The Bulgarian striker believes part of the problem stems from the fact so many teams are raising their game against the leaders.
United suffered their third away league defeat on Sunday when they lost 3-1 at Liverpool.
Yet at home Alex Ferguson’s side have been invincible with 40 points taken out of a possible 42.
Berbatov said: “We haven’t won as many games as we should have away from home, but that’s not because we haven’t tried to. We never go into a game looking for a draw or thinking we’d be happy with a point. We aim to win each game.
“The difficulty is that other teams lift their game when they play Manchester United. We’re the biggest club, so it’s only natural. I understand that. That makes our job harder, but that’s not an excuse: we need to be better away from home.’’
Berbatov remains the top flight’s leading scorer with 19 goals even though he has failed to find the target in his past six league games.
Asked if he had ever lost confidence during his time at United, he responded: “Of course, many times. Sometimes you don’t play well or you don’t score and in those times the pressure comes from all around you, as well as from yourself.
“You can find yourself doubting yourself. But that’s when you need to keep faith and realise everything is going to be okay.’’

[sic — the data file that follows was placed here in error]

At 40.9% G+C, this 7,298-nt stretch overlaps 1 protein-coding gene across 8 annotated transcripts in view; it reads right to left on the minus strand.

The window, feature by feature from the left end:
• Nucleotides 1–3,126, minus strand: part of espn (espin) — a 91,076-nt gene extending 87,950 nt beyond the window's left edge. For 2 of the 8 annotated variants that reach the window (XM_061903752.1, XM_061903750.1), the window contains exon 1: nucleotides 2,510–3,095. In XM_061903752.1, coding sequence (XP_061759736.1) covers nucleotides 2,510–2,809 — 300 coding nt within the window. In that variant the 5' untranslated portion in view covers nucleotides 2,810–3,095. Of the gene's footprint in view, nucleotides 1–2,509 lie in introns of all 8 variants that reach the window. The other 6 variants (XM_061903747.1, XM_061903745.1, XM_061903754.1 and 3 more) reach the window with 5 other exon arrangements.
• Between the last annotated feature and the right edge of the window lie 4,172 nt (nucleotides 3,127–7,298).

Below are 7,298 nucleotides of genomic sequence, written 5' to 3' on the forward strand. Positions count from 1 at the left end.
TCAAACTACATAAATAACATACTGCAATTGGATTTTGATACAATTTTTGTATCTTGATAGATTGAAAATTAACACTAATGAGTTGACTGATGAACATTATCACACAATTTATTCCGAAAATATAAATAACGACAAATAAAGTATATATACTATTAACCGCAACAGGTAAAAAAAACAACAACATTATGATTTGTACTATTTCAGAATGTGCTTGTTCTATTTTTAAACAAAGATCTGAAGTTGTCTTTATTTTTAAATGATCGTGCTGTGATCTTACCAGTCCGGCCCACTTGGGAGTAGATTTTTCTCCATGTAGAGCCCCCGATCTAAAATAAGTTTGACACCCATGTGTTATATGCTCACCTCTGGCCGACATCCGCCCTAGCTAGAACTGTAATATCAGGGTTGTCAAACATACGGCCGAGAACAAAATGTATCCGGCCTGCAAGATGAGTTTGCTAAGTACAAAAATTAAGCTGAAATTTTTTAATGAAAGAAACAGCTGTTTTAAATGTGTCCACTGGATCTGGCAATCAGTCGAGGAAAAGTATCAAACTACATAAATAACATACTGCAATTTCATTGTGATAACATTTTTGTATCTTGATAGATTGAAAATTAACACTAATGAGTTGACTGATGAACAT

Meanwhile, United chief executive David Gill yesterday declared he would continue to snub fan groups who were “at war with the owners”.
Gill leapt to the defence the Glazer regime, insisting the Americans had made United stronger since their 2005 takeover and claiming the debt they had saddled on the club had had “no impact” on Ferguson’s ability to buy players.
The United board have refused to enter into dialogue with groups such as the Manchester United Supporters Trust (MUST) and the Independent Manchester United Supporters Association (IMUSA), who are fundamentally opposed to the Glazers’ ownership.
This policy was challenged yesterday by a House of Commons Select Committee as part of a wider inquiry into football governance, with Gill asked whether he was simply avoiding engaging with those who disagreed with him.
But he was unmoved, saying: “If we’re going to be castigated for not speaking to one or two groups who have particular, very clear agendas, then so be it. We’ll take the castigation.”
Gill was adamant United did respect the opinions of their fans and held forums with them three to four times a year to gauge — and often act upon — their concerns.
“We’d be naive and stupid if we didn’t understand what the fans think, what they want, and reflect that in our business policy,” said Gill, who insisted he had no problem with MUST and IMUSA members attending such forums as individual United supporters.
But he added: “We’re not going to engage in structured dialogue with organisations like that. I don’t think it’s appropriate or sensible. They’re at war with the owners.”
Dismissing the rebels as “domestic” supporters, Gill said: “We’ve done studies that show we have 333 million followers around the world.
“Not everyone hates the owners.’’